His goal is to establish a large corporation and he has the capital to do, but he lacks the networking and development skills, and can't send an email to save his life. In terms of initial investment.

To start a 5 ton truck will require a 10,000 down-payment and about $20,000 in work to have it customized (tilt bed for example). Insurance is about $4000 a year and lease payments are about $1800 a month. For each truck I am able to put to work on full time basis and make it generate about $12,000/month. (Already have one contract for one truck negotiated)

Initially I will be driving the truck until the relationship with the client is very good, and the plan is to add another truck and trailer to diversify the type of loads we can haul.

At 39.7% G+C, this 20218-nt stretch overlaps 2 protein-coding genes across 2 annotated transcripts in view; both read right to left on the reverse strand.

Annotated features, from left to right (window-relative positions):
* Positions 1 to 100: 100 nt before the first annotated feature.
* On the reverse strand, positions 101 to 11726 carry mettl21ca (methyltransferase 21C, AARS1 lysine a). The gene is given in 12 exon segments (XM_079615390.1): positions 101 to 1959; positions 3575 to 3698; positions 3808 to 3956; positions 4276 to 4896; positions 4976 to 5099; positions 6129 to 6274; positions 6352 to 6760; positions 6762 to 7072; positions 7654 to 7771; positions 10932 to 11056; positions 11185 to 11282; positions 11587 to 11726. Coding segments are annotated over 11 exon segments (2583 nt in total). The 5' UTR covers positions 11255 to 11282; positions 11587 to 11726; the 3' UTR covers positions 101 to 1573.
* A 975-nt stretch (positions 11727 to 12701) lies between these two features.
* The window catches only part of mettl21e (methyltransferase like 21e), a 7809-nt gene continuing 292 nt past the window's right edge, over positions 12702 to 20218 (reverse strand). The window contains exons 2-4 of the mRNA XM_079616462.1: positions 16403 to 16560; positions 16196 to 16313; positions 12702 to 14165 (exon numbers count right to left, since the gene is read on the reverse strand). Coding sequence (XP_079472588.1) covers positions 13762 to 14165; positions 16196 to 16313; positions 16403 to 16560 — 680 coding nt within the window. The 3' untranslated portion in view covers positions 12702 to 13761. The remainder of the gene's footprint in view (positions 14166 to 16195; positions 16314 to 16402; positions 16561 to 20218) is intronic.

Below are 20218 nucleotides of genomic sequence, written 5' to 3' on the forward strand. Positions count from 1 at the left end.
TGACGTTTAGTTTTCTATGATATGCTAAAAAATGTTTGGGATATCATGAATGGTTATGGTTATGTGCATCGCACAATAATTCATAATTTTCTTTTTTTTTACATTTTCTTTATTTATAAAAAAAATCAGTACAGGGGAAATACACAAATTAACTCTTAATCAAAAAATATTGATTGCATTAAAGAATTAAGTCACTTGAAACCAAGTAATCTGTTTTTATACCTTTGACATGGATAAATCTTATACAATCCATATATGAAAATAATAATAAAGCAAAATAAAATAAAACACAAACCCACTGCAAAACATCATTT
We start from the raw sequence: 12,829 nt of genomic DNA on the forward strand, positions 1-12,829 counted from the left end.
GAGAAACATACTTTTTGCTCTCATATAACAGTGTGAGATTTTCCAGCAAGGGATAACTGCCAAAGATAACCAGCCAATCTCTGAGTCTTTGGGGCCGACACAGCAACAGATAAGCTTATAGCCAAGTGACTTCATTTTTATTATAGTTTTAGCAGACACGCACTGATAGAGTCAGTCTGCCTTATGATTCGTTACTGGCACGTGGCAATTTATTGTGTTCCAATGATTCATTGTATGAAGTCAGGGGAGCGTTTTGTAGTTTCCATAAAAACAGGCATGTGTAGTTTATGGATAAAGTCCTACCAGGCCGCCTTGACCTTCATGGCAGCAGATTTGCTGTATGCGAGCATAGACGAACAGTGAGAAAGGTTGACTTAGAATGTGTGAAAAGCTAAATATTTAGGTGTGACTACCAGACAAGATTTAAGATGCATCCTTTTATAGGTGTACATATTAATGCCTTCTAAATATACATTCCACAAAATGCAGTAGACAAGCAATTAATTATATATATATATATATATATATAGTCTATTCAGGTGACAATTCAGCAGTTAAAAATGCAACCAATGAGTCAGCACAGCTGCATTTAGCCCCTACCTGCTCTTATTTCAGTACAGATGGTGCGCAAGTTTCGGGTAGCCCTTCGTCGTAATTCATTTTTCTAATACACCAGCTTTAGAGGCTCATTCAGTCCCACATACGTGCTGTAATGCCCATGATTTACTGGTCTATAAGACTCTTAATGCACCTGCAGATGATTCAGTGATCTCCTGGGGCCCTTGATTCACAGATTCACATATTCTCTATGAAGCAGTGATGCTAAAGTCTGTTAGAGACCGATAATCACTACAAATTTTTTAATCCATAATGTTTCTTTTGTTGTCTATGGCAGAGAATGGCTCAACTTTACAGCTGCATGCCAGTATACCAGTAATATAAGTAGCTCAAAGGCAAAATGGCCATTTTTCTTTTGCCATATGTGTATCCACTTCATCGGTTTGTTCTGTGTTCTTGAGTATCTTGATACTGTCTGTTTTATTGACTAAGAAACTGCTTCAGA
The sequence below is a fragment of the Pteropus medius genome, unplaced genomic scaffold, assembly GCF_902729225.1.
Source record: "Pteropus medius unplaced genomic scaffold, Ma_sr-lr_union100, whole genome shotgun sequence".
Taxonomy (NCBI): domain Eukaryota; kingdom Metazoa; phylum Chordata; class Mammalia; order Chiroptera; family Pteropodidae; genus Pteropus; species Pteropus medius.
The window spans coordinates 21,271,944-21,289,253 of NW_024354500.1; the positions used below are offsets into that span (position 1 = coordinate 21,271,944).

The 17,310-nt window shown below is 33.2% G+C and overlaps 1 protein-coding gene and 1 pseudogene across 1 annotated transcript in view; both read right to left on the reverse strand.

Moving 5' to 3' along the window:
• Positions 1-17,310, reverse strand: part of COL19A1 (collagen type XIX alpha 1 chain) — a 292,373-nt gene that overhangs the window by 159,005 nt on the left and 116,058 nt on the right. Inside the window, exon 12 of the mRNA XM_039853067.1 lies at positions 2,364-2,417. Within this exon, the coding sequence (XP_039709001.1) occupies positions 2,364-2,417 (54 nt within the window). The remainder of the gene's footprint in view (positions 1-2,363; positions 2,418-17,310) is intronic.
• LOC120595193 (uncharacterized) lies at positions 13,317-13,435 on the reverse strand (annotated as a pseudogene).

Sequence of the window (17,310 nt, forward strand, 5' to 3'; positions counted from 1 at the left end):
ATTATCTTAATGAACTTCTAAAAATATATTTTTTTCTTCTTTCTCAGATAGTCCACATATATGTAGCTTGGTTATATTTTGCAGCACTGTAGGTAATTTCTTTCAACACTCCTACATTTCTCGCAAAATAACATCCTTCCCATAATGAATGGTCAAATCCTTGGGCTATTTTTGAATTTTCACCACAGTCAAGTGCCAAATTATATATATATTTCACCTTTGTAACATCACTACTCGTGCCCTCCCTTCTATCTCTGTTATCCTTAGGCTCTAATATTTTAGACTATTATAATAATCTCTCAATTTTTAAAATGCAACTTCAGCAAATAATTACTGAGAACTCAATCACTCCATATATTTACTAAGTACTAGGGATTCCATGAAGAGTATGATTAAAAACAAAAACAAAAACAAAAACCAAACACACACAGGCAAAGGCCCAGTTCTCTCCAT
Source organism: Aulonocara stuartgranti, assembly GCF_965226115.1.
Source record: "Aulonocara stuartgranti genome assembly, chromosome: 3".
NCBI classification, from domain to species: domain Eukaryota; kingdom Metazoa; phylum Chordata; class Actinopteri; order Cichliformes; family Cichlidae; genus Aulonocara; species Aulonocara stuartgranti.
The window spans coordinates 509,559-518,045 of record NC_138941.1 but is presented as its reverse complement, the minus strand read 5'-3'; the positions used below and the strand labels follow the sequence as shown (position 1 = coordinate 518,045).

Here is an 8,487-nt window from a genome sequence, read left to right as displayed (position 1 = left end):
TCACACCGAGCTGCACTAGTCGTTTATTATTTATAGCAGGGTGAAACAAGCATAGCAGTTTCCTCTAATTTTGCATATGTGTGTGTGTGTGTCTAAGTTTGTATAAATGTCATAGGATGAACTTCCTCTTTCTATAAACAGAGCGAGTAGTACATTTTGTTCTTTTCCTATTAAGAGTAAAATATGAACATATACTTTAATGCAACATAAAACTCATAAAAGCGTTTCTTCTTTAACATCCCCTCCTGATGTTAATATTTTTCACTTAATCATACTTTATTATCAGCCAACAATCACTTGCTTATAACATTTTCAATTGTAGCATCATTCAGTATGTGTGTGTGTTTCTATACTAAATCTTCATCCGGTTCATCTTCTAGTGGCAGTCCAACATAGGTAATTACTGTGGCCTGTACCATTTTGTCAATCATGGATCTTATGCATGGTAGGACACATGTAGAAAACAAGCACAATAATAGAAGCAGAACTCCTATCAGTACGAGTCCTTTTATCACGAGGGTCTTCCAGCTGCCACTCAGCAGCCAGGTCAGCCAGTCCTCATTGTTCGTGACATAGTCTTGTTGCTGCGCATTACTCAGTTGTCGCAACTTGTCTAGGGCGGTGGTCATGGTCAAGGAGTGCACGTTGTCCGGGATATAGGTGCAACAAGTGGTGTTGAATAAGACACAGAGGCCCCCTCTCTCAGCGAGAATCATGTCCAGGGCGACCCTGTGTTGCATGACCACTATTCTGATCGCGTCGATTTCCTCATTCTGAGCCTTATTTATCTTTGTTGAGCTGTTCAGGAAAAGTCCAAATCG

My plan is to have at least 5-6 trucks/trailers on the road with contracts negotiated and then I can concentrate on maintaining the contracts and managing the drivers/fleet. His plan is to retire in a couple of years since he really doesn't need the money. So basically I will be a very active partner. And will be taking a salary in addition to the 49%.

The concern I have is that I will need to protect the 49%, I have done my research and realize that the business has the potential to generate good revenues in a booming economy in Alberta, if managed properly. One of the main reasons I want to partner with him is the strong financial backing.
If you already have a contract negotiated than why don't you start the business yourself (bank may finance you if it's a decent contract) or consider asking him for a loan instead of making him an investor?

To me the fact that he's your wife's ex makes matters even worse. For example, while you'll never believe this can happen to you what happens if you and your wife split and you are no longer his son's step dad?

Seriously consider taking this as a loan instead of equity, even from him.